Mrs. Claus is a woman who wears many hats (not just the red one with the fuzzy white trim) -- she supervises the elves, helps Santa respond to letters, bakes cookies, makes toys and prepares presents for delivery. She is such a big part of the Christmas story that sometimes we may forget that she wasn’t always a central figure – in fact, if it weren’t for one Wellesley College alumna, Mrs. Claus (as we know her today) might not exist.
In 1889, Katharine Lee Bates (Wellesley College class of 1880 and former member of the English faculty) wrote Goody Santa Claus on a Sleigh Ride.* Bates, who is perhaps best known for being the author of America the Beautiful (and, around here, for sharing her name with an elementary school) is credited with popularizing Mrs. Claus in American pop culture through this poem.
In Bates’ poem, Goody (meaning Mrs.) Claus asks Santa to take her along on his Christmas Eve sleigh-ride as a reward for all the work she does throughout the year: "Santa, must I tease in vain, dear? Let me go and hold the reindeer, While you clamber down the chimneys. Don't look at me with such a smirk! Why should you have all the glory of the joyous Christmas story, And poor little Goody Santa Claus have nothing but the work?"
Mrs. Claus points out that she tends the Christmas trees (where toys and treats grow) and even looks after the Thanksgiving turkeys and the rainbow chickens that lay eggs for Easter. It takes some convincing, but Santa finally agrees – and it’s a good thing he does too – because Santa finds that the stocking in one poor little boy’s house has too many holes in it to hold a present. Mrs. Claus heads down the chimney and mends the threadbare stocking herself (using an icicle for a needle and a moonbeam for thread) and leaves the boy his gift. (Quick thinking with the moonbeam there, eh? A credit, I’ll presume, to the ingenuity of Wellesley Women!)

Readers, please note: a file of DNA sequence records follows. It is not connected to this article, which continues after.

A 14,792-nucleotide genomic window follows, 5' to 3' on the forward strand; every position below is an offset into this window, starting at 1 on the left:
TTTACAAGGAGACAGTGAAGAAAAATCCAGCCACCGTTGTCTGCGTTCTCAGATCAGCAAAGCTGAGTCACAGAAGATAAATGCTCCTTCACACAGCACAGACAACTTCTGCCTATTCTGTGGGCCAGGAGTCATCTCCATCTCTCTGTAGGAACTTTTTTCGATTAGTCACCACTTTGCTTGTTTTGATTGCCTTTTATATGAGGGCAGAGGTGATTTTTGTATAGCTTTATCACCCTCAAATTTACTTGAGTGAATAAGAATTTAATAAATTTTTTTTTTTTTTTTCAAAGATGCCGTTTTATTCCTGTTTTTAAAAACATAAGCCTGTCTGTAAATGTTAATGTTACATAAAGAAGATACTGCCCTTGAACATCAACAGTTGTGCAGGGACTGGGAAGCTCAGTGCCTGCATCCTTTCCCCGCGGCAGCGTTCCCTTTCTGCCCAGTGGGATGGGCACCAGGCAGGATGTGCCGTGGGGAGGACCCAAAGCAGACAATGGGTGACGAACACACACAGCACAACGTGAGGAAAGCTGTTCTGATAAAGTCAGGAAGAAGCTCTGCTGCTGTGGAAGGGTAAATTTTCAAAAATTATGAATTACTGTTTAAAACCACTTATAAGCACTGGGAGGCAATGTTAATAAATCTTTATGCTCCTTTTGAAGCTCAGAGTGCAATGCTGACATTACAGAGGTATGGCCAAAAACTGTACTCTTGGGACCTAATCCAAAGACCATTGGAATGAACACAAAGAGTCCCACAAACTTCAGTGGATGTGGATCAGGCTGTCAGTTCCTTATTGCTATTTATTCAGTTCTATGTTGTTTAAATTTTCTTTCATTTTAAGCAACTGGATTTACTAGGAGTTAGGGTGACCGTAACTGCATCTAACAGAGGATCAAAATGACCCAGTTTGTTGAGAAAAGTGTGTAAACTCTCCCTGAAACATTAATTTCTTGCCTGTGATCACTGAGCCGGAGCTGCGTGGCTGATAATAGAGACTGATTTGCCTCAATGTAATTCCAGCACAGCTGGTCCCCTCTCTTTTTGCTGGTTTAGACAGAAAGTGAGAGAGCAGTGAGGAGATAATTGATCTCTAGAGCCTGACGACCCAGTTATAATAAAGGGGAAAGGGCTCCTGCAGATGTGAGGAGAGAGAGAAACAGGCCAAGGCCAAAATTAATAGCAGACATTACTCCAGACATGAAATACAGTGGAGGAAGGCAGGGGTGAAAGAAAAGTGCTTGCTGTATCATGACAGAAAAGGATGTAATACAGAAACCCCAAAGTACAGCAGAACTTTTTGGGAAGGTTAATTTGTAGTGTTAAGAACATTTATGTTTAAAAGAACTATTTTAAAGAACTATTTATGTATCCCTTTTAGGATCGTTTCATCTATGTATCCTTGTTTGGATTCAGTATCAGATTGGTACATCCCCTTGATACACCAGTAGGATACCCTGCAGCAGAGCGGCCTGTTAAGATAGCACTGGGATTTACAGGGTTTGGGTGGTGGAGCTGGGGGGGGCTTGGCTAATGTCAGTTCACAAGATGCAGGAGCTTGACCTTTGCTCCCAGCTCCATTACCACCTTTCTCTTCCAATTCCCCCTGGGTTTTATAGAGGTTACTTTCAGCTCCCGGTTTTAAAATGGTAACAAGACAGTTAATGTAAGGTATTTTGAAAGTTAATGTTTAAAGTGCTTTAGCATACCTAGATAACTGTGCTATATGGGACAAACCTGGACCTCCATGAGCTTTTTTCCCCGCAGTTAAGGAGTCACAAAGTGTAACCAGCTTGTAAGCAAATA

Bates often wrote about women’s struggles. She wrote Mrs. Claus as a strong women equal to her husband and, today, they’re still a team – which is fortunate for all of us because I don’t think there’s any way Santa could do it alone :)
On behalf of our team here at Wellesley College, we wish you a very happy holiday season! (Click the link to view our holiday card – music composed by May-Elise Martinsen '12 and performed by Wellesley students).
* The poem linked above is a shortened, edited version from the Falmouth Historical Society. Katharine Lee Bates and her family lived in Falmouth until she was 5, when they moved to the area now known as Wellesley Hills. The full text of the poem can be found here: http://www.hymnsandcarolsofchristmas.com/Poetry/Goody_Santa_Claus/goody_santa_claus.htm